"The uniform was a direct reflection of what D.C. was," Agoos said. "We had some crazy uniforms at other clubs like the San Jose Clash and the Kansas City Wizards, for example. But Kevin was steadfast that D.C. was going to be more traditional with a name like United. The jersey, the way it looked, didn't change and it was always very much the same. He understood that type of consistency and what tradition actually meant. You knew that from the very beginning. We were a soccer club, a football club, and that was what was driving us, not being a commercial entity."
Players and management can have a contentious relationship for obvious reasons, whether it is contract negotiations, training or playing conditions.
When he wasn't out of town at a league meeting or a U.S. Soccer board meeting, Payne made it a habit to be around training as much as he could. He also talked to the players as much as he could, which meant a lot.
"He was just an incredible leader so much so that his nickname was not only KP, but - at least from a player's [perspective] - El Presidente, because it signified him as being the top and the leader and somebody that people would follow.
"Initially, we didn't know Kevin well. There's always this fear that, especially the president or the people on the commercial side, just don't understand what it's like to be a player, what the sporting side needs. Very quickly we learned that that was not the case with Kevin. There was a trust in there and that we could discuss very sensitive things with Kevin that related back to the game and that he would always analyze these and provide appreciation of what players and coaches and people on the sporting side were going through."
Harkes remembered how accessible Payne was.
"He was very endearing. Engaging with the personnel was key," he said. "There wasn't anybody on the roster that Kevin didn't speak to or didn't know. I mean, he knew everybody."
That went a long way for Pope.
"He was one of those GMs that was friends to all the players and that's not easy to do," he said, "especially when you have to move players along and bring players in and things like that.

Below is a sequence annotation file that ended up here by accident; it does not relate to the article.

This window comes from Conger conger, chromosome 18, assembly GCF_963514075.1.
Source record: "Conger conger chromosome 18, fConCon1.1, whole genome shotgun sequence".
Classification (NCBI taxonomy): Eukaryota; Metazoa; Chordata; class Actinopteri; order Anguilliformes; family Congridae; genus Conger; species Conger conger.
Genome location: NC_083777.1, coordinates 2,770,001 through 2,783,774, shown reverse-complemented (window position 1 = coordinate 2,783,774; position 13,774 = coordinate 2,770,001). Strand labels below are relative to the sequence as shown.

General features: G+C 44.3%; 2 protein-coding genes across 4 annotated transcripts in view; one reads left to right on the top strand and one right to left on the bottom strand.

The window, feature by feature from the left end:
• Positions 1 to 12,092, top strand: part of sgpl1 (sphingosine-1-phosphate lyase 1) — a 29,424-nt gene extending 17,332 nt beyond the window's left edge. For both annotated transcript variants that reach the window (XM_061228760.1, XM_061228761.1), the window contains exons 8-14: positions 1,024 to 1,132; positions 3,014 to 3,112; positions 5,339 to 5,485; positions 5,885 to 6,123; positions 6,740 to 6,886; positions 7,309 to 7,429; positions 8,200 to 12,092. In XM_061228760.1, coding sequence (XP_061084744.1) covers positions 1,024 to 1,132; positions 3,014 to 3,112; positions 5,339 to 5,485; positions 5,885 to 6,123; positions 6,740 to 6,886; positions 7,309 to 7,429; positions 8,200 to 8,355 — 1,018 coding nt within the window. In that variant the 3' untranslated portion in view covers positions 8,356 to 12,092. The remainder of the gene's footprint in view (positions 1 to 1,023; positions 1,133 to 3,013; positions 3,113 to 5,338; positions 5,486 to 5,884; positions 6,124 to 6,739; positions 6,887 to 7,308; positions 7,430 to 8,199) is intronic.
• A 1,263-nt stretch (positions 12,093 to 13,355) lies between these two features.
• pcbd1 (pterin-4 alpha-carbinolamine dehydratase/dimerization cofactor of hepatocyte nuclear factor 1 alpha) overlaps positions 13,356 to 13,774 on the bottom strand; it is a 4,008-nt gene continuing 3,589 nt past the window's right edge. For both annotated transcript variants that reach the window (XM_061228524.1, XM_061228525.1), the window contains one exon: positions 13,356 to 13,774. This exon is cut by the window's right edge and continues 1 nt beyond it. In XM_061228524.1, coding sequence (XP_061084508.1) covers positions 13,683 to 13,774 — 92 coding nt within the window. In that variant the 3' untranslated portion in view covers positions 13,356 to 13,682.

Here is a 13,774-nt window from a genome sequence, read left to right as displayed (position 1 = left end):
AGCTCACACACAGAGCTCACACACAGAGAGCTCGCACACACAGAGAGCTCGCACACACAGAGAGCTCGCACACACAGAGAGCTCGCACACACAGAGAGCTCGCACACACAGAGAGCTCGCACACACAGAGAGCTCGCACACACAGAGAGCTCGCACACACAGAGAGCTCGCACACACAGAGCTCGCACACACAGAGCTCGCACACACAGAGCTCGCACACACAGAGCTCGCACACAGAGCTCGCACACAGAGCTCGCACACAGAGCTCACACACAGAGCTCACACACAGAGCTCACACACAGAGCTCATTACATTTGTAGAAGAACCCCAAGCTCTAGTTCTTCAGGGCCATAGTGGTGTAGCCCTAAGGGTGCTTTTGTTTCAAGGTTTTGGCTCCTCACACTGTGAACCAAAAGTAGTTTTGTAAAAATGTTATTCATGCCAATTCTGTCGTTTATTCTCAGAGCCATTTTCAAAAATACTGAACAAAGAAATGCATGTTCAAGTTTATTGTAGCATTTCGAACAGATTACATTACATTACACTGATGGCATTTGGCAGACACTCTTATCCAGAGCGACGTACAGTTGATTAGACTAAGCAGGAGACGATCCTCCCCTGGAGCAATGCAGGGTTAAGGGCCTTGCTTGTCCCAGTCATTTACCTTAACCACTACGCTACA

"The person you're negotiating with ... it's just about knowing that person and trusting that person is fair, then you can have that type of relationship. Pick your league. A lot of players would say that the person in opposition can't always be trusted. I would not say that for Kevin. I think everyone trusted him. Again, he was great and fun to be around. He was just so charismatic that he was able to pull that off.
"It's not a surprise that a lot of the players that played with Kevin have remained his friend even after being moved on over the years. We remained in touch and had conversations at times and always took time out to say hello. That just speaks volumes of who he was as a person."
Ben Olsen served under Payne as a player and coach, so they had a unique relationship.
"There was a strange paternal feeling towards the relationship that you had with Kevin," he said. "His loyalty was second to none. In fact, he and Bruce both had this loyalty about them. Sometimes it was tough love."
Early in his career, Olsen endured several injuries, but Payne refused to trade the young midfielder.
"He stuck with me," he said. I was two full years into my career. I was injured. I ended up having 10 surgeries. I was damaged goods. I know for a fact Tommy [Rongen] wanted to kind of move me on, and Kevin probably convinced him on the side that you know 90 percent of me is still worth having around."
To top everything off, Payne would hit the field at United Park.
"Sometimes Kevin would come out to training, which we enjoyed also, and every now and then he put on the boots and knocked the ball around with Bruce," Pope said. “It's like he was he was always up for it."
When Pope was commuting between United and the University of North Carolina during his 1996 rookie campaign while finishing up his college degree, Payne and the club spared no expense paying for his flight needs.
"I think their willingness to allow me to do that was obviously tremendous," he said. "It just they gave me what I needed as a young player to be able to be successful. That was something that I needed at the time. I needed to continue my education and to get my degree and they just made it super easy for me. He saw the bigger picture and was more concerned about my well-being as an individual and a player than anything else."